WASHINGTON – The father of Edward Snowden, the former National Security Agency contractor, complained Sunday about the “political theater” surrounding his son’s disclosures of secret surveillance programs and dismissed President Obama’s proposed reforms as “superficial.”
Lon Snowden said he was disappointed with Obama’s promises at a news conference on Friday to reform spying practices and credited his son with spurring the president to act.
“I believe that's driven by his clear understanding that the American people are absolutely unhappy with what they've learned and that more is going to be forthcoming,” Snowden said in an exclusive interview on ABC’s “This Week with George Stephanopoulos.”
“I believe much of what he suggested is superficial,” Snowden said.
Other critics agreed Sunday that the president might not have acted at all if not for the Snowden leaks. Among the disclosures, Snowden revealed information showing the NSA has assembled a massive database of telephone call logs of virtually every American.
But there was considerable debate about whether the president’s pledge to reform NSA surveillance programs was mainly for show and whether it will quell public concern.
After weeks of controversy over the spy programs, Obama proposed to put in place greater oversight, more transparency and safeguards against abuse. He also proposed creating a role for a civil liberties advocate to ensure the government will no longer be the only side represented when its requests to conduct surveillance are weighed by the secret court set up by the Foreign Intelligence Surveillance Act.
Obama is also considering changes to the law to limit how much information on Americans the NSA can get and how long it can retain the data.
Rep. Michael McCaul (R-Texas), chairman of the Committee on Homeland Security, said he thinks the president’s reforms are “window dressing.”
“The problem, fundamentally, is he’s failed to explain these programs, which are lawful, which have saved lives,” he said, “and now he’s in a bit of a mess.”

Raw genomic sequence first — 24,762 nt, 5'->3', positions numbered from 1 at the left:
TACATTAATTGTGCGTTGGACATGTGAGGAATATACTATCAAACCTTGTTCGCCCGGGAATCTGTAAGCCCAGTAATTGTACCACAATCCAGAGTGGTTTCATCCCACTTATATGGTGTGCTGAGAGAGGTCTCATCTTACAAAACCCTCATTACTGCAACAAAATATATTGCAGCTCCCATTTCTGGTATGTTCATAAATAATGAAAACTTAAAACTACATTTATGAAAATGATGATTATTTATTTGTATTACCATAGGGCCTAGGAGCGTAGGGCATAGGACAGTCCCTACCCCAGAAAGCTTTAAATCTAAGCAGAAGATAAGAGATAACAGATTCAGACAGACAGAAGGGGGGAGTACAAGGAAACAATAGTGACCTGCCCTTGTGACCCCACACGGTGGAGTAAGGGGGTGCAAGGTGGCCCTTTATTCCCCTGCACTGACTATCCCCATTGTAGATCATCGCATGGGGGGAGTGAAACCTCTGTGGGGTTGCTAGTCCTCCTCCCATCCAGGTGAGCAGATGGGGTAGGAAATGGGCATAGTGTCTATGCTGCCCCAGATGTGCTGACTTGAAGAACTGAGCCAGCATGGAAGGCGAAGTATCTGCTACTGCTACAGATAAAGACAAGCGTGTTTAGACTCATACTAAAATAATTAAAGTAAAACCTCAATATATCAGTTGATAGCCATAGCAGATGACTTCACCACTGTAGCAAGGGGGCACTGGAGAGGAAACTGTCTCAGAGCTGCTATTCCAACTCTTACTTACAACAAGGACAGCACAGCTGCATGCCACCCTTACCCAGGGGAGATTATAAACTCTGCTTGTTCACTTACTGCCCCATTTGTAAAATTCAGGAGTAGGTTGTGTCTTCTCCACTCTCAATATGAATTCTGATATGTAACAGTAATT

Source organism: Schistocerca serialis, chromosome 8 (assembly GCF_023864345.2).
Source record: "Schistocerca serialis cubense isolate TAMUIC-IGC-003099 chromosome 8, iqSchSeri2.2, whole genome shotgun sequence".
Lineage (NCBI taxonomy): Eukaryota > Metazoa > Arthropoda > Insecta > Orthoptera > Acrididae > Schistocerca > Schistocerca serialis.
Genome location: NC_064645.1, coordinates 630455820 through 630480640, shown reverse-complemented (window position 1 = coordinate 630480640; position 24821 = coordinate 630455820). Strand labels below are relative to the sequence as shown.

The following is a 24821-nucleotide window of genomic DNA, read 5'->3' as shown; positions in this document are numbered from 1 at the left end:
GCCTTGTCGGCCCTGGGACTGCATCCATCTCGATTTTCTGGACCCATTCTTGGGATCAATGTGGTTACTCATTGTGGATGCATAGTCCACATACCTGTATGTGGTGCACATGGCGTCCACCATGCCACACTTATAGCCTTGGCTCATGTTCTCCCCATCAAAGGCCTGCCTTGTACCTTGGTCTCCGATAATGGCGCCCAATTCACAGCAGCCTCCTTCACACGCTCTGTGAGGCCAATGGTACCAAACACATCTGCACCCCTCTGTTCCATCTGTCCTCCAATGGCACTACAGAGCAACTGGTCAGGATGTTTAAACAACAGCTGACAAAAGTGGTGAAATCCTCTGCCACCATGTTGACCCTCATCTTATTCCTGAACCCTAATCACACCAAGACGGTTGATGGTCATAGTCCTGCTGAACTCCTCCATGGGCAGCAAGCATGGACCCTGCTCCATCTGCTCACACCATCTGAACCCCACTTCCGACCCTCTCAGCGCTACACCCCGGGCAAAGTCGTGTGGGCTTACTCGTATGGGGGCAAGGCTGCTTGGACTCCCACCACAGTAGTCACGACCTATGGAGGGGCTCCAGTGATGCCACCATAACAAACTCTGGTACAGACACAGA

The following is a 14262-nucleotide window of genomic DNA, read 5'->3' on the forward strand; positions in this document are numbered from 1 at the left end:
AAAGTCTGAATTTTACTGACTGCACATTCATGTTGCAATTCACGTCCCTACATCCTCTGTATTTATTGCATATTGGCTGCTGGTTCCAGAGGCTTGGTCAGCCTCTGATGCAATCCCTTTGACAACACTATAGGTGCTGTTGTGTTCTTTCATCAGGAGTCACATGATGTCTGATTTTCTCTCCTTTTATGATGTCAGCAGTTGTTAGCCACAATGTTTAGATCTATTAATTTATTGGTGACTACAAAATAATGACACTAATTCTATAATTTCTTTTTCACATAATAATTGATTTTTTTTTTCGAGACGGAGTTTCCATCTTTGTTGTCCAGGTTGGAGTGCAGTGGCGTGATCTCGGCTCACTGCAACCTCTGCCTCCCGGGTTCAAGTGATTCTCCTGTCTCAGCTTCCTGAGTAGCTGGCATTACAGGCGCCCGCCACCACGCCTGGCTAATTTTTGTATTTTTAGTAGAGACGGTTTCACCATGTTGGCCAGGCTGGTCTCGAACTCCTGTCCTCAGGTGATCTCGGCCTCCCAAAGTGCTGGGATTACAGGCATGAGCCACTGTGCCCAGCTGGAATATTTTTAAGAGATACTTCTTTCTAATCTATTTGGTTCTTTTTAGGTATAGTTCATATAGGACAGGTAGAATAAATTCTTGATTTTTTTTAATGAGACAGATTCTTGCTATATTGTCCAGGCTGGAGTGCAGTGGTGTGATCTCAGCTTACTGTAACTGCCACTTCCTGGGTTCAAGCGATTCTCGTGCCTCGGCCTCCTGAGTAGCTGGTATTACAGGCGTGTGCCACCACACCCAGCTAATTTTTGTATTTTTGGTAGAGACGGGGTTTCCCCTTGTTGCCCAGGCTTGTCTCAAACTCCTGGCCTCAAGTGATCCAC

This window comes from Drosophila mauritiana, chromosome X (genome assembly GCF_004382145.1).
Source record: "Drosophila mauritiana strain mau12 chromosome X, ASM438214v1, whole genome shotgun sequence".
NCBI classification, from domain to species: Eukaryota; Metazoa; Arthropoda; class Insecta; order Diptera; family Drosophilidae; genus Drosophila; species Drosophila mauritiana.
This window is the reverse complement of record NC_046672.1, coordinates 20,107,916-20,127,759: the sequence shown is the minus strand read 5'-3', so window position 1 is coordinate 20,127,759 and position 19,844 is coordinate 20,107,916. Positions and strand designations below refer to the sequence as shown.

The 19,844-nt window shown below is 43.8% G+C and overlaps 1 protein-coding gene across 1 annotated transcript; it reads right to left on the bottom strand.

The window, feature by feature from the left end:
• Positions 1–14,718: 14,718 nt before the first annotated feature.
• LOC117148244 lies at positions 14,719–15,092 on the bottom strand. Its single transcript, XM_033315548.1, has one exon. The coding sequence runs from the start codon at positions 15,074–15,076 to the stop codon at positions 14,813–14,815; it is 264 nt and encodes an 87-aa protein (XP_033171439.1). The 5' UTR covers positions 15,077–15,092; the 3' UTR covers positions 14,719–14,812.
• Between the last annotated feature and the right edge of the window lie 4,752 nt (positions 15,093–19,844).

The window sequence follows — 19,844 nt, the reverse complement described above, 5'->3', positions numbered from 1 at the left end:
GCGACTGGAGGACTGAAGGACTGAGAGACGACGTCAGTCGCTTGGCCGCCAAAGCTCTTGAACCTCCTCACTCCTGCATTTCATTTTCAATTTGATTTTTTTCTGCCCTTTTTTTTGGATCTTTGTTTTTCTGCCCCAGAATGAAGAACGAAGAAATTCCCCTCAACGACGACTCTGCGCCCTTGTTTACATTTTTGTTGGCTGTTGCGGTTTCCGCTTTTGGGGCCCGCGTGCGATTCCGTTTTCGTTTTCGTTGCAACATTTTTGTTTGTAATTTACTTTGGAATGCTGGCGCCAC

But McCaul said he worries that Obama’s idea of adding a privacy advocate to the Foreign Service Intelligence Act court would slow down investigations.
“I’m in a unique position to talk about this,” McCaul said on NBC’s “Meet the Press.” “I actually applied for FISA warrants as a counterterrorism prosecutor, and I think the idea of having a public defender . . . would slow down the efficacy and efficiency of our counterterrorism investigation.”
Former NSA director Michael Hayden says he took Obama to mean he wouldn’t really “operationally change” things at the NSA.
Like McCaul, though, he raised concerns about the effect of a privacy advocate before the FISA court.
“Looking through your windscreen when you lay this on, it just looks like more thorough oversight,” Hayden said on CBS’ “Face the Nation.” “When you’re looking in your rearview mirror after the next successful attack, this runs the danger of looking like bureaucratic layering.”
In the days since Snowden accepted temporary asylum in Russia, avoiding return to the U.S. to face charges for violating the Espionage Act and stealing government property, supporters and critics have argued about whether he is a traitor or whistleblower, a defector or a patriot.
Obama on Friday said that, whatever Snowden claims to have done, he isn’t a “patriot.”
Snowden’s father said Sunday he thinks the president’s public pronouncements have made it difficult for his son to get fair treatment if he returns to the United States.
“They have poisoned the well, so to speak, in terms of a potential jury pool,” he said on ABC.
“As a father, I want my son to come home if I believe that the justice system that we should be afforded as Americans is going to be applied correctly,” Snowden said.
Edward Snowden’s lawyer, Bruce Fein, said he has secured visas for a visit but declined to say when he and Snowden’s father will travel.
The family has told the Department of Justice that they would like to discuss the conditions under which Edward Snowden would return to the United States.
One thing they have requested is a “venue that was impartial,” Fein said, “because of the history of the Eastern District of Virginia being a graveyard for defendants.”